CHARLESTON, SC (WCSC) - Following the flooding, many pet owners are noticing their dogs aren't feeling very good. Veterinarians across the Lowcountry are reporting that dogs are catching a contagious cough.
"It's contagious enough that I'm willing to say that walking your dog around the neighborhood can expose your dog," said Dr. Brooke Hardymon, Bees Ferry Veterinarian Hospital.
Dr. Hardymon says the most common symptom of this upper respiratory infection is a hacking, harsh cough.
Dr. Hardymon says it can take anywhere between two to 14 days for symptoms to show up after a dog has been exposed.
The severity of the infection depend on how healthy the dog is and which organisms they were exposed to, according to Dr. Hardymon.
To treat the cough, many vets are prescribing a cough suppressant and antibiotic to kill the bacteria.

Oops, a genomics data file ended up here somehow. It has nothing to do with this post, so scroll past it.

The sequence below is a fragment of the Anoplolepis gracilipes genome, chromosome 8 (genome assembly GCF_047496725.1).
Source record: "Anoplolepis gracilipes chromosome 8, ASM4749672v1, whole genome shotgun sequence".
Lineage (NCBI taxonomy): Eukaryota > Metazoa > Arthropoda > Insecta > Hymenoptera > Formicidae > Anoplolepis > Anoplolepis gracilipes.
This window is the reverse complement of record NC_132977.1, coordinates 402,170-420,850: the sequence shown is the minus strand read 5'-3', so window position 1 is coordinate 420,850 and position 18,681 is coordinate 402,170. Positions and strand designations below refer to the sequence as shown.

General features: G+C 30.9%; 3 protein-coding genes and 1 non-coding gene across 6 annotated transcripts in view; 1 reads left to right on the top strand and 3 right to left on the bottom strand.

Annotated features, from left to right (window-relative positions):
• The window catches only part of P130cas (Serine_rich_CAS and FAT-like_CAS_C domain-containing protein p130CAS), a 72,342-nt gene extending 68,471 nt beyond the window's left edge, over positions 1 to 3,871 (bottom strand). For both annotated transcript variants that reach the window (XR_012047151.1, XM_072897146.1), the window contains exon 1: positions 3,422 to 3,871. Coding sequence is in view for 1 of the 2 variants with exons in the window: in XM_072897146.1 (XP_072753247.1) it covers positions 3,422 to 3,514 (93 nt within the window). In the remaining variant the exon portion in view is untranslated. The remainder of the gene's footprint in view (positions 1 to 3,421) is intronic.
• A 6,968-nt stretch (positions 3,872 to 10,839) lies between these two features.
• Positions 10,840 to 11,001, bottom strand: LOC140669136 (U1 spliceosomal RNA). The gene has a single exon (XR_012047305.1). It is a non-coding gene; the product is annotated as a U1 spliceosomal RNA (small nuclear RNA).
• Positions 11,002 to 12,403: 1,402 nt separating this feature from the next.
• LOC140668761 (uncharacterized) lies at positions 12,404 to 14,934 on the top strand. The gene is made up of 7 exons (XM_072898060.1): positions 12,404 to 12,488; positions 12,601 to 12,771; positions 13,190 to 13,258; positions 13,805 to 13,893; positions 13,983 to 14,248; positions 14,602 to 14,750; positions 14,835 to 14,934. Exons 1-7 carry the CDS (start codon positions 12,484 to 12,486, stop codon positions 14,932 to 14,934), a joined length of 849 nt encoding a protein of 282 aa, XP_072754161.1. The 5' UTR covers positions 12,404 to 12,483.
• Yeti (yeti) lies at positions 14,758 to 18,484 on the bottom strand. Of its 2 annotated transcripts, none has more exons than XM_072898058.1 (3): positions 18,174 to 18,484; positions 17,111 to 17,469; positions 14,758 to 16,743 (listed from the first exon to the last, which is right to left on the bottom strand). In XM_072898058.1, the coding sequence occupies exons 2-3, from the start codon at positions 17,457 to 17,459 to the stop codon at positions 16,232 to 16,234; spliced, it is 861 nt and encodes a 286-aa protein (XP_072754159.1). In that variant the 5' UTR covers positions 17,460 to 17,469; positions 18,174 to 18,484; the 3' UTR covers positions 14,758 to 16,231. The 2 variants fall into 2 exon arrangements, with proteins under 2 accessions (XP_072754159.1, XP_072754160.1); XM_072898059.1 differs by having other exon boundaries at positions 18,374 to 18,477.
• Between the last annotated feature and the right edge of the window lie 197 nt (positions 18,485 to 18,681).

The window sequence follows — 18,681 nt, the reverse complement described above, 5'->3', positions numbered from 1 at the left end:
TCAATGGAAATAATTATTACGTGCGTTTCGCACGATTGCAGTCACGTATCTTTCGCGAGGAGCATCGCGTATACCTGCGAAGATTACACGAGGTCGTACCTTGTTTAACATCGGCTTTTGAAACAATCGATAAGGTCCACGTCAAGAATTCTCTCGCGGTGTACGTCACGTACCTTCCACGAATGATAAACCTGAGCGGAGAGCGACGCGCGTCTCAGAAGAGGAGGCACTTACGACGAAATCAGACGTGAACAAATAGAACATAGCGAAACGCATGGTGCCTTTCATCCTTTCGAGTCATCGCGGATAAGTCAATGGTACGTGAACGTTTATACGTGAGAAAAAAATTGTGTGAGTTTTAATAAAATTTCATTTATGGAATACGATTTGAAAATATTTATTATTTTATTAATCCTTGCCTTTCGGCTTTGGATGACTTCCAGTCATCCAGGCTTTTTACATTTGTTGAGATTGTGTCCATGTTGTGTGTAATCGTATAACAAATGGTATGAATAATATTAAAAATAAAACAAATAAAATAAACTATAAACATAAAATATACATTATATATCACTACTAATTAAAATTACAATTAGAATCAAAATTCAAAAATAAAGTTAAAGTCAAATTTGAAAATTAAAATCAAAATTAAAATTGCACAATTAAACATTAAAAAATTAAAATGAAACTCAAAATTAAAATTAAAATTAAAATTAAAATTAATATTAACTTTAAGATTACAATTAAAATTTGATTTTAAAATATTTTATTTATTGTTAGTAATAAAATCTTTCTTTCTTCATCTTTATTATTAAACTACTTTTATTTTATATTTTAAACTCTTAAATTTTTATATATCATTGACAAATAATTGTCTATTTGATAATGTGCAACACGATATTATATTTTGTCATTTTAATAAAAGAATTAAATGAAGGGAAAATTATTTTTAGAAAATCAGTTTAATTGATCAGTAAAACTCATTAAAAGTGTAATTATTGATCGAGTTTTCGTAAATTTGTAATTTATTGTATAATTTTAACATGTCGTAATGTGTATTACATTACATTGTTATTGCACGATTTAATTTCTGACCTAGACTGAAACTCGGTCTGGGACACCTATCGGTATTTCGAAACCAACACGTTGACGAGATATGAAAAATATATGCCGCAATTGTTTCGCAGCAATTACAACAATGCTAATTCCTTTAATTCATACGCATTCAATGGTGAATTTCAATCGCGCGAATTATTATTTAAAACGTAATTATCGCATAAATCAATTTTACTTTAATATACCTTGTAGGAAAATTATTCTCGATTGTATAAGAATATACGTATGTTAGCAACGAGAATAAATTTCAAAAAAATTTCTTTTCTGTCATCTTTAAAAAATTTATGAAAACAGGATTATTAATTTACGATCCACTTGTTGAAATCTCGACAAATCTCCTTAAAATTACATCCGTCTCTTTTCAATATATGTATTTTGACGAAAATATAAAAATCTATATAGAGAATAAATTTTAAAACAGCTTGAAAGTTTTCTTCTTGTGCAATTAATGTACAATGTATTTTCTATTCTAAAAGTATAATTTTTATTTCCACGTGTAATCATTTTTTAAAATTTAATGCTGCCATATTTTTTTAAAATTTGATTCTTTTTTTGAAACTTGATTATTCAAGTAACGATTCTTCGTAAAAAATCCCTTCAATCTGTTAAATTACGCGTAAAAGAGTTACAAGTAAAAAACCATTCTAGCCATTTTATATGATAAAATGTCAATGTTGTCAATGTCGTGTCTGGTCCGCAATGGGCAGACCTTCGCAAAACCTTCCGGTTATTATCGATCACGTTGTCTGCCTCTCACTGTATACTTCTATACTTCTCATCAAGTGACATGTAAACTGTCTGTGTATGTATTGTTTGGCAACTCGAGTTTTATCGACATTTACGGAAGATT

Dr. Hardymon says if the cough is left untreated, it can be dangerous.
"In dogs, especially older or young dogs, or dogs who are are exposed to the more nasty critters that caused this virus, they can develop life threatening pneumonia," said Dr. Hardymon.
This nasty cough isn't the only thing wreaking havoc on mans best friend, after the flood.
"We've also been seeing a lot of GI problems, so stomachs upset, some of these nasty little critters that live in stagnant water that these dogs, and even cats, are exposed to," said Dr. Hardymon.
The symptoms for this are diarrhea, loss of appetite and sometimes even vomiting.
"I think there's a lot of things we need to be made aware of with the flood waters and how they relate to our pets," said Dr. Hardymon.
Dr. Hardymon says dog owners need to continue to keep their pets of the flood water, because it's still contaminated.
Now that the water has gone down in some areas, doesn't been the germs are gone too.
"I think as far as toys or other items that have been heavily exposed to these flood water, for me, I would just get rid of them," said Dr. Hardymon.
If you suspect your dog is suffering from this cough or a stomach bug - it's best to take your pet to the vet.